# Teaching Children Mathematics

## Tips for teaching children mathematics. Some of these fun and exciting activities that will have any child wanting to learn more.

Every parent and teacher knows that numbers and mathematical thinking can be a bit overwhelming for a child just starting to learn. After learning to count, one of the first mathematical concepts a child learns is how to add. This can be a tedious task or a fun adventure depending on how the concept is presented to the child. There are some very easy ways to get your child excited about learning how to add.

First, make sure your child is comfortable with counting and number recognition. Trying to move a child into adding too early could confuse and frustrate the child. It is important that each child has a firm grasp of what each numeral stands for and the quantity of each number. Having a strong foundation in counting and number recognition will make adding a lot easier for you and for the child learning.

Some of the everyday items you can use to teach adding include things that children like to play with any way. Dominos are excellent addition teachers. The dots are right there in front of them and you can show your child how to match the numeral symbol with the amount of dots. If you hold a domino horizontal, you can show your child the relationship to adding with the number sentence written from left to right. If you hold the domino in a vertical fashion, it is easy to teach your child how to add using the vertical method.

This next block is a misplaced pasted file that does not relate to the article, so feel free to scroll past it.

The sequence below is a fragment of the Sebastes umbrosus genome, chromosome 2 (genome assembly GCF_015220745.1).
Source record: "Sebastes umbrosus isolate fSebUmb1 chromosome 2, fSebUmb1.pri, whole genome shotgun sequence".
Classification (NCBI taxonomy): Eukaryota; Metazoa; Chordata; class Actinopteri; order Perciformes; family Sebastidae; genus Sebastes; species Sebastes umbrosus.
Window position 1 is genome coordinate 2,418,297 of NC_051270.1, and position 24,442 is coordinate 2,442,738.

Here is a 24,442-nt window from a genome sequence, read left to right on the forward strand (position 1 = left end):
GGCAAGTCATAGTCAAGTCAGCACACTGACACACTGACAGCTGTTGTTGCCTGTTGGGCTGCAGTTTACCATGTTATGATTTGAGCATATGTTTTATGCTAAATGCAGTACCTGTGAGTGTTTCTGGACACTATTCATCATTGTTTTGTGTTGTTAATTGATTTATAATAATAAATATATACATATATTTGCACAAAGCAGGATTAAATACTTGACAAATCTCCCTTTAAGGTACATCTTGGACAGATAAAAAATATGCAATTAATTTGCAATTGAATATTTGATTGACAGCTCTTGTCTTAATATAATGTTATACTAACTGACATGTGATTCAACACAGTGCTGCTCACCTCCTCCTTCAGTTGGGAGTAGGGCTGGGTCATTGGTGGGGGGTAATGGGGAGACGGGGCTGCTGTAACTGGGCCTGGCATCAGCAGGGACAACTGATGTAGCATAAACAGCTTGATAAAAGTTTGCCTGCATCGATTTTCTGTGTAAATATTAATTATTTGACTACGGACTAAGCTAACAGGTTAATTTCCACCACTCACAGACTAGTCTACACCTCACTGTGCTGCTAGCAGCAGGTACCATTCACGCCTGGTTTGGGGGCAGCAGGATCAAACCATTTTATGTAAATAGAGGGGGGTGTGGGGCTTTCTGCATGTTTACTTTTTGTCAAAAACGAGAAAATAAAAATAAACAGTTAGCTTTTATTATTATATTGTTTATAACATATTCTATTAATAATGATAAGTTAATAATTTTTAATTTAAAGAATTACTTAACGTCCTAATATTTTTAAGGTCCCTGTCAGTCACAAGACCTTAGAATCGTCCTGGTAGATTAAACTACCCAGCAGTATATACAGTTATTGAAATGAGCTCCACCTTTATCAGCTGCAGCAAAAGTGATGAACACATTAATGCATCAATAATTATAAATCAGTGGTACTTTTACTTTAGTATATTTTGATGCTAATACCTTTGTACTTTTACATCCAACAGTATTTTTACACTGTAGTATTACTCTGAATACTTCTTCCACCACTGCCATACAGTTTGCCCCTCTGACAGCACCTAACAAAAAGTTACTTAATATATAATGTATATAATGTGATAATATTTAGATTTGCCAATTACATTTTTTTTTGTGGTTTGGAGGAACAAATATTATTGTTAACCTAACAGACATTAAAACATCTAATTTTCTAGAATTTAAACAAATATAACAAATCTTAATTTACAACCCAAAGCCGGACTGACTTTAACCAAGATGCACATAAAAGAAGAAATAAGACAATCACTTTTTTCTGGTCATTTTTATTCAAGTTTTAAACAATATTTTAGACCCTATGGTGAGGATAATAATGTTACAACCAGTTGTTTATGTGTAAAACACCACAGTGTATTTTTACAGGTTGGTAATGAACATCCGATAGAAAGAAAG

Another great thing to use to teach adding is dice. Take turns rolling the dice and recording an addition sentence. If the child gets the addition problem correct, he or she gets another turn. If he or she gets it wrong, they have to let someone else have a turn. You can even extend this to word problems by having them make up stories about their number sentences.

Cards are good addition teachers, also. By drawing two cards (take out the face cards) and placing them next to each other, you and your child can discuss and discover all the different combinations represented in the pair of cards. Again, you can help your child make up stories to reinforce what he or she has learned and expand into word problems.

Use fun things as counters. Whenever you are working with paper and pencil and have problems already written down let your child explore with all kinds of little things that can be used as counters. Counters help a child figure out the answer and give your child a firmer understanding of qualitative concepts. Some things you can use are Lego's, bread tabs, screws, nuts, bolts, milk jug caps, jelly beans, M & M's, Teddy Grahams, Goldfish crackers, Cheezits, or any other small item that you can think of. Food works wonders because you can always use the incentive that they get to eat their work when they are finished.